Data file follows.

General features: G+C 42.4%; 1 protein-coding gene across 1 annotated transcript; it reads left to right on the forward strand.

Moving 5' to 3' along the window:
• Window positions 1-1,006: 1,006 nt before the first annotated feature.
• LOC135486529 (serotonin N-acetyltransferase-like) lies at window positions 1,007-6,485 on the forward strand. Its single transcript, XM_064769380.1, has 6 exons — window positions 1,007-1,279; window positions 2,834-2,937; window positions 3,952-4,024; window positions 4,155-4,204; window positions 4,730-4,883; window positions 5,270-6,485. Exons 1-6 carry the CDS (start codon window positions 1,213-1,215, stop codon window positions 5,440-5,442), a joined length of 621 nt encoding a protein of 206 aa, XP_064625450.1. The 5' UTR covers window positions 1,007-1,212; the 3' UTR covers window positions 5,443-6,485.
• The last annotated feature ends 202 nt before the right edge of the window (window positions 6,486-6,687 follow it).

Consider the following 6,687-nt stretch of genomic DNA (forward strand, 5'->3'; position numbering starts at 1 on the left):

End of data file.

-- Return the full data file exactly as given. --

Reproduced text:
General features: G+C 42.4%; 1 protein-coding gene across 1 annotated transcript; it reads left to right on the forward strand.

Moving 5' to 3' along the window:
• Window positions 1-1,006: 1,006 nt before the first annotated feature.
• LOC135486529 (serotonin N-acetyltransferase-like) lies at window positions 1,007-6,485 on the forward strand. Its single transcript, XM_064769380.1, has 6 exons — window positions 1,007-1,279; window positions 2,834-2,937; window positions 3,952-4,024; window positions 4,155-4,204; window positions 4,730-4,883; window positions 5,270-6,485. Exons 1-6 carry the CDS (start codon window positions 1,213-1,215, stop codon window positions 5,440-5,442), a joined length of 621 nt encoding a protein of 206 aa, XP_064625450.1. The 5' UTR covers window positions 1,007-1,212; the 3' UTR covers window positions 5,443-6,485.
• The last annotated feature ends 202 nt before the right edge of the window (window positions 6,486-6,687 follow it).

Consider the following 6,687-nt stretch of genomic DNA (forward strand, 5'->3'; position numbering starts at 1 on the left):